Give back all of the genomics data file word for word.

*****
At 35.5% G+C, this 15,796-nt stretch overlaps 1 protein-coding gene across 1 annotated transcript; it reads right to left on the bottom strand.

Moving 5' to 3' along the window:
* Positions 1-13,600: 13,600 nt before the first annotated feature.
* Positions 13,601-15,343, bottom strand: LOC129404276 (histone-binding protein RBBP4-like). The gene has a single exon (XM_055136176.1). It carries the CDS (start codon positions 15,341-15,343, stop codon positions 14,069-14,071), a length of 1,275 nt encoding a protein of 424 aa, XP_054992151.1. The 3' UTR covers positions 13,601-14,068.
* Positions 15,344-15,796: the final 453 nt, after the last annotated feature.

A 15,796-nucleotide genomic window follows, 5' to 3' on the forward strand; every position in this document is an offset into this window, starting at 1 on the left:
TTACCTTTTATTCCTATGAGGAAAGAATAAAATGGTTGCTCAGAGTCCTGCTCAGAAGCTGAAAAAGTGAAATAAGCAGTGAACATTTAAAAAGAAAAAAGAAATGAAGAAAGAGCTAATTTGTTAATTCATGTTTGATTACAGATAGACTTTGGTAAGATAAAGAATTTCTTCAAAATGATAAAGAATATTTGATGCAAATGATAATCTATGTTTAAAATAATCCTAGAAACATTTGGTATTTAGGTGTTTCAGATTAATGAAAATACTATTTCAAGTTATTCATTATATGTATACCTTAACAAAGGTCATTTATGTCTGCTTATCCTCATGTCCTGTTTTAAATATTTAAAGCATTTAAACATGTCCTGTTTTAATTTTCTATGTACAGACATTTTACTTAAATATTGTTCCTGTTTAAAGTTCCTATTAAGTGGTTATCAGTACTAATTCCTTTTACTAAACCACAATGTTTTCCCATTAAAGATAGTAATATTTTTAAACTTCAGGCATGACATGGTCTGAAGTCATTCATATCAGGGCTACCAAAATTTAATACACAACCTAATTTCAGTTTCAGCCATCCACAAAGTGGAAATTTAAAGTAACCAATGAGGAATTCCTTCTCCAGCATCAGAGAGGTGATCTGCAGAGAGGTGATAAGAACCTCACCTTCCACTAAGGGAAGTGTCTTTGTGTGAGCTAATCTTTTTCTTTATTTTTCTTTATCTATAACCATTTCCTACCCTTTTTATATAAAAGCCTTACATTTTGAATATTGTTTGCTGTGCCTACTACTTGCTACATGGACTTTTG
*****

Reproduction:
At 35.5% G+C, this 15,796-nt stretch overlaps 1 protein-coding gene across 1 annotated transcript; it reads right to left on the bottom strand.

Moving 5' to 3' along the window:
* Positions 1-13,600: 13,600 nt before the first annotated feature.
* Positions 13,601-15,343, bottom strand: LOC129404276 (histone-binding protein RBBP4-like). The gene has a single exon (XM_055136176.1). It carries the CDS (start codon positions 15,341-15,343, stop codon positions 14,069-14,071), a length of 1,275 nt encoding a protein of 424 aa, XP_054992151.1. The 3' UTR covers positions 13,601-14,068.
* Positions 15,344-15,796: the final 453 nt, after the last annotated feature.

A 15,796-nucleotide genomic window follows, 5' to 3' on the forward strand; every position in this document is an offset into this window, starting at 1 on the left:
TTACCTTTTATTCCTATGAGGAAAGAATAAAATGGTTGCTCAGAGTCCTGCTCAGAAGCTGAAAAAGTGAAATAAGCAGTGAACATTTAAAAAGAAAAAAGAAATGAAGAAAGAGCTAATTTGTTAATTCATGTTTGATTACAGATAGACTTTGGTAAGATAAAGAATTTCTTCAAAATGATAAAGAATATTTGATGCAAATGATAATCTATGTTTAAAATAATCCTAGAAACATTTGGTATTTAGGTGTTTCAGATTAATGAAAATACTATTTCAAGTTATTCATTATATGTATACCTTAACAAAGGTCATTTATGTCTGCTTATCCTCATGTCCTGTTTTAAATATTTAAAGCATTTAAACATGTCCTGTTTTAATTTTCTATGTACAGACATTTTACTTAAATATTGTTCCTGTTTAAAGTTCCTATTAAGTGGTTATCAGTACTAATTCCTTTTACTAAACCACAATGTTTTCCCATTAAAGATAGTAATATTTTTAAACTTCAGGCATGACATGGTCTGAAGTCATTCATATCAGGGCTACCAAAATTTAATACACAACCTAATTTCAGTTTCAGCCATCCACAAAGTGGAAATTTAAAGTAACCAATGAGGAATTCCTTCTCCAGCATCAGAGAGGTGATCTGCAGAGAGGTGATAAGAACCTCACCTTCCACTAAGGGAAGTGTCTTTGTGTGAGCTAATCTTTTTCTTTATTTTTCTTTATCTATAACCATTTCCTACCCTTTTTATATAAAAGCCTTACATTTTGAATATTGTTTGCTGTGCCTACTACTTGCTACATGGACTTTTG